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Key Findings: Prevalence of cerebral palsy, co-occurring autism spectrum disorders, and motor functioning

Photo of parents with child who has cerebral palsyThe Developmental Medicine and Child Neurology journal has published a new study: “Prevalence of Cerebral Palsy, Co-Occurring Autism Spectrum Disorders, and Motor Functioning - Autism and Developmental Disabilities Monitoring Network, USA, 2008.” Cerebral palsy remains the most common motor disability in childhood, and children with cerebral palsy and their families continue to need support. Communities can use CDC’s information on the number and characteristics of children with cerebral palsy to plan for services, guide policy, and promote full participation in community and family life. Information about the co-occurrence of cerebral palsy and other conditions, such as autism spectrum disorder, can also help direct research into shared risk factors and causes.

You can read the article’s abstract here. See below for a summary of the findings from this article.
 


Main Findings:
About 1 in every 323 children in the United States (US) has been identified with cerebral palsy. This estimate comes from the Autism and Developmental Disabilities Monitoring (ADDM) Network, which tracks the number and characteristics of 8-year-old children with autism spectrum disorder and other developmental disabilities in diverse communities throughout the United States. In 2008, there were 14 ADDM Network sites tracking autism spectrum disorder, and four of those sites also tracked cerebral palsy. These four sites, which include areas in Alabama, Georgia, Missouri, and Wisconsin, are referred to as the ADDM CP Network. Based on children who were 8 years old and living in these communities in 2008:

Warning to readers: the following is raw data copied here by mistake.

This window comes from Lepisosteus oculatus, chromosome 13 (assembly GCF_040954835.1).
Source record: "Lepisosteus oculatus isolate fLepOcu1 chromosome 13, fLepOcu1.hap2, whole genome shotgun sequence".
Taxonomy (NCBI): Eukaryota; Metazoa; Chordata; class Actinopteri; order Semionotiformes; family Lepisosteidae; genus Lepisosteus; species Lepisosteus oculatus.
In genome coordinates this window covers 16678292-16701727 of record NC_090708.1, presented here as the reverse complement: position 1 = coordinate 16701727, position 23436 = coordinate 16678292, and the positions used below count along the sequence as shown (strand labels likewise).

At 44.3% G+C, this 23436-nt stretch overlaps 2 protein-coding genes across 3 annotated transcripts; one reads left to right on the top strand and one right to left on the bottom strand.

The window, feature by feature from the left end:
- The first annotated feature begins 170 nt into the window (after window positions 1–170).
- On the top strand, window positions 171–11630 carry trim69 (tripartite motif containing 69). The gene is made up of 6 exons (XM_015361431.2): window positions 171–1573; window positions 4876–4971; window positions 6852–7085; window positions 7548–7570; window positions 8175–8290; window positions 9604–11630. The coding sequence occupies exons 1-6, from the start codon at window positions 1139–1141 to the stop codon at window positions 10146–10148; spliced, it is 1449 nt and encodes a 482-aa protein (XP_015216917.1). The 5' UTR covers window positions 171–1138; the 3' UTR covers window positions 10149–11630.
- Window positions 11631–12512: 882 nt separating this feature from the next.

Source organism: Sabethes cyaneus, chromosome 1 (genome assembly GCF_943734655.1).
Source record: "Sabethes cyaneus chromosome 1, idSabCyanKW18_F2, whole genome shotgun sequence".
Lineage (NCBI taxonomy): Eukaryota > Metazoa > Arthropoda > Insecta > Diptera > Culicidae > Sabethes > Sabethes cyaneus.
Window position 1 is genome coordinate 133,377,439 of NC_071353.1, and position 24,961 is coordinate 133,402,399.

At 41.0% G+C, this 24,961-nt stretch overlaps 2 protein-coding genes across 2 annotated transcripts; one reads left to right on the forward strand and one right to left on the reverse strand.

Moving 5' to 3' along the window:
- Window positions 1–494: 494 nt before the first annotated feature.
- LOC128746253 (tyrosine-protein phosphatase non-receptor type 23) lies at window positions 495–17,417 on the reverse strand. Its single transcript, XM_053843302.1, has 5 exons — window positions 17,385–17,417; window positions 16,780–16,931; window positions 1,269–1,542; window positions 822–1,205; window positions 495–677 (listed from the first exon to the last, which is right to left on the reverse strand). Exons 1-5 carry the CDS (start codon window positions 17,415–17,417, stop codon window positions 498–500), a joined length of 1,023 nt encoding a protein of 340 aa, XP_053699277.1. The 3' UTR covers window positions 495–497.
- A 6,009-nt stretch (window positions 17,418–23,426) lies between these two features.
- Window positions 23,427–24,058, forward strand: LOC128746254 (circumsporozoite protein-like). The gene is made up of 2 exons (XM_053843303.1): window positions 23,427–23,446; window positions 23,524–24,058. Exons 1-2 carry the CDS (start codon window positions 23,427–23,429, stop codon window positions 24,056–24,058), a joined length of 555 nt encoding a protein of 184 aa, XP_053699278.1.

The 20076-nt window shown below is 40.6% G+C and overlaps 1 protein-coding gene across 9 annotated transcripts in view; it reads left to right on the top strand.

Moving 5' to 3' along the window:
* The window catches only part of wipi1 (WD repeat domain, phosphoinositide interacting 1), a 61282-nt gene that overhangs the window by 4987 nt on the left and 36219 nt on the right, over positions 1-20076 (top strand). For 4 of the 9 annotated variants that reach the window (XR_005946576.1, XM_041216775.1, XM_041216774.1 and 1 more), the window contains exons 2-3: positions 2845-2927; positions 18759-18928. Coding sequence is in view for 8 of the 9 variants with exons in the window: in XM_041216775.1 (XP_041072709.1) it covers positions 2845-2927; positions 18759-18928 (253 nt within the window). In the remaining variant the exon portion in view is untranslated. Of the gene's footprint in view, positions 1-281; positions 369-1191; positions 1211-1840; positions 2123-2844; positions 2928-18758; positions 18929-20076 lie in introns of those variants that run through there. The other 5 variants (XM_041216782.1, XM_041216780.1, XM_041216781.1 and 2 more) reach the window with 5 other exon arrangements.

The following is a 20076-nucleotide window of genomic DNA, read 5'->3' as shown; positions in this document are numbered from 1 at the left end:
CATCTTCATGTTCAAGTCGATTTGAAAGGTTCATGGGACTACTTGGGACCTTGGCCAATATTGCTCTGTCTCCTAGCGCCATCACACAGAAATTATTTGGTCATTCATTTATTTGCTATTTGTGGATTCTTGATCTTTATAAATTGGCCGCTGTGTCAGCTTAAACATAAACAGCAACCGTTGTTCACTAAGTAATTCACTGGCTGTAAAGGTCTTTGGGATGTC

• Cerebral palsy was more common among boys than among girls.
    • Cerebral palsy was more common among Black children than White children. Hispanic and White children were about equally likely to have cerebral palsy.
    • The majority (77%) of the children identified with cerebral palsy had the spastic (or stiff muscles) type of cerebral palsy.
    • Over half (58%) of the children identified with cerebral palsy could walk independently.
    • Many of the children with cerebral palsy also had at least one co-occurring condition.
      • 41% had co-occurring epilepsy. Co-occurring epilepsy was more common among children with cerebral palsy who had limited or no walking ability.
      • Almost 7% had co-occurring autism spectrum disorder. Co-occurring autism spectrum disorder was more common among children with non-spastic cerebral palsy than spastic cerebral palsy.
        • It is important to note that the identified prevalence of autism spectrum disorder among children with cerebral palsy was higher than among their peers without cerebral palsy—about 7% vs. 1% (1).

  • What should I do if I think my child might have cerebral palsy?

    As a parent, you know your child best. If your child is not meeting the motor or movement milestones for his or her age, talk with your child’s doctor and share your concerns. Do not wait.

    To learn more about developmental milestones and get free milestone checklists, please visit CDC’s website: www.cdc.gov/ActEarly

    Cerebral Palsy: CDC’s Activities
    We at CDC are committed to continuing to provide essential data on cerebral palsy and to improve early identification in hopes that all children have the opportunity to thrive. To learn more, please download the ADDM CP Network Community Report or visit CDC’s website: www.cdc.gov/cp.

     

    Key Findings Reference
    Prevalence of Cerebral Palsy, Co-Occurring Autism Spectrum Disorders, and Motor Functioning - Autism and Developmental Disabilities Monitoring Network, USA, 2008. Christensen D, Van Naarden Braun K, Doernberg N, Maenner M, Durkin M, Arneson C, Benedict R, Wingate M, Fitzgerald R, Kirby RS, Yeargin-Allsopp M. Developmental Medicine and Child Neurology. October 2013.

    Additional References
    1. Centers for Disease Control and Prevention. Prevalence of autism spectrum disorders--Autism and Developmental Disabilities Monitoring Network, 14 sites, United States, 2008. MMWR Surveill Summ. 2012;61(3):1-19.
    Prevalence is the scientific term describing the number of individuals with a disease or condition among a defined group of people.

     

    Cerebral palsy is a group of disorders that affect a person’s ability to move and maintain balance and posture.
 
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